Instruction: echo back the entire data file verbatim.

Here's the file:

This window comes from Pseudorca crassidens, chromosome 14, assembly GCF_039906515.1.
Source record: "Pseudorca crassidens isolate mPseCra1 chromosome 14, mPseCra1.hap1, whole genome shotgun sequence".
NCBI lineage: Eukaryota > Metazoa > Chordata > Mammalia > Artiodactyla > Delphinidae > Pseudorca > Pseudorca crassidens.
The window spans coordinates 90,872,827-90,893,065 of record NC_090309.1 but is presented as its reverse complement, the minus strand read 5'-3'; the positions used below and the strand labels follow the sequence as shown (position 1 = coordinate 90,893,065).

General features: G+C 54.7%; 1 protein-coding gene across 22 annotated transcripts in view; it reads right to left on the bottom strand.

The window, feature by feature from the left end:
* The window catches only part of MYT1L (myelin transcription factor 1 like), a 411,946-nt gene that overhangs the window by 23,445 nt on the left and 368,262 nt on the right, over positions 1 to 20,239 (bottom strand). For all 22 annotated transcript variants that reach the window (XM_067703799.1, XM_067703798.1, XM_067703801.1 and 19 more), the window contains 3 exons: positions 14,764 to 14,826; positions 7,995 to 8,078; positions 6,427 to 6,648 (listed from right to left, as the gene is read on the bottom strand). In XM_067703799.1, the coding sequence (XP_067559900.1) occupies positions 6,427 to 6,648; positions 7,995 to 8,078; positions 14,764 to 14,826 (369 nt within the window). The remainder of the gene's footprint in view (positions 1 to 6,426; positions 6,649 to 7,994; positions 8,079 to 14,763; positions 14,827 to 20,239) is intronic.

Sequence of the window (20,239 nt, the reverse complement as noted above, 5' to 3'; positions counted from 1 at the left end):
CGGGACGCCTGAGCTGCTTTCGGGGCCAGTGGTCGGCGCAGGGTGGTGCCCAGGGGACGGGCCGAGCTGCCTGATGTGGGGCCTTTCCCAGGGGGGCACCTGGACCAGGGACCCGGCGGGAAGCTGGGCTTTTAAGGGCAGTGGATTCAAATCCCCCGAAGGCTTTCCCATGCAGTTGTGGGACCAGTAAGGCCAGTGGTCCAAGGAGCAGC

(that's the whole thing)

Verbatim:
This window comes from Pseudorca crassidens, chromosome 14, assembly GCF_039906515.1.
Source record: "Pseudorca crassidens isolate mPseCra1 chromosome 14, mPseCra1.hap1, whole genome shotgun sequence".
NCBI lineage: Eukaryota > Metazoa > Chordata > Mammalia > Artiodactyla > Delphinidae > Pseudorca > Pseudorca crassidens.
The window spans coordinates 90,872,827-90,893,065 of record NC_090309.1 but is presented as its reverse complement, the minus strand read 5'-3'; the positions used below and the strand labels follow the sequence as shown (position 1 = coordinate 90,893,065).

General features: G+C 54.7%; 1 protein-coding gene across 22 annotated transcripts in view; it reads right to left on the bottom strand.

The window, feature by feature from the left end:
* The window catches only part of MYT1L (myelin transcription factor 1 like), a 411,946-nt gene that overhangs the window by 23,445 nt on the left and 368,262 nt on the right, over positions 1 to 20,239 (bottom strand). For all 22 annotated transcript variants that reach the window (XM_067703799.1, XM_067703798.1, XM_067703801.1 and 19 more), the window contains 3 exons: positions 14,764 to 14,826; positions 7,995 to 8,078; positions 6,427 to 6,648 (listed from right to left, as the gene is read on the bottom strand). In XM_067703799.1, the coding sequence (XP_067559900.1) occupies positions 6,427 to 6,648; positions 7,995 to 8,078; positions 14,764 to 14,826 (369 nt within the window). The remainder of the gene's footprint in view (positions 1 to 6,426; positions 6,649 to 7,994; positions 8,079 to 14,763; positions 14,827 to 20,239) is intronic.

Sequence of the window (20,239 nt, the reverse complement as noted above, 5' to 3'; positions counted from 1 at the left end):
CGGGACGCCTGAGCTGCTTTCGGGGCCAGTGGTCGGCGCAGGGTGGTGCCCAGGGGACGGGCCGAGCTGCCTGATGTGGGGCCTTTCCCAGGGGGGCACCTGGACCAGGGACCCGGCGGGAAGCTGGGCTTTTAAGGGCAGTGGATTCAAATCCCCCGAAGGCTTTCCCATGCAGTTGTGGGACCAGTAAGGCCAGTGGTCCAAGGAGCAGC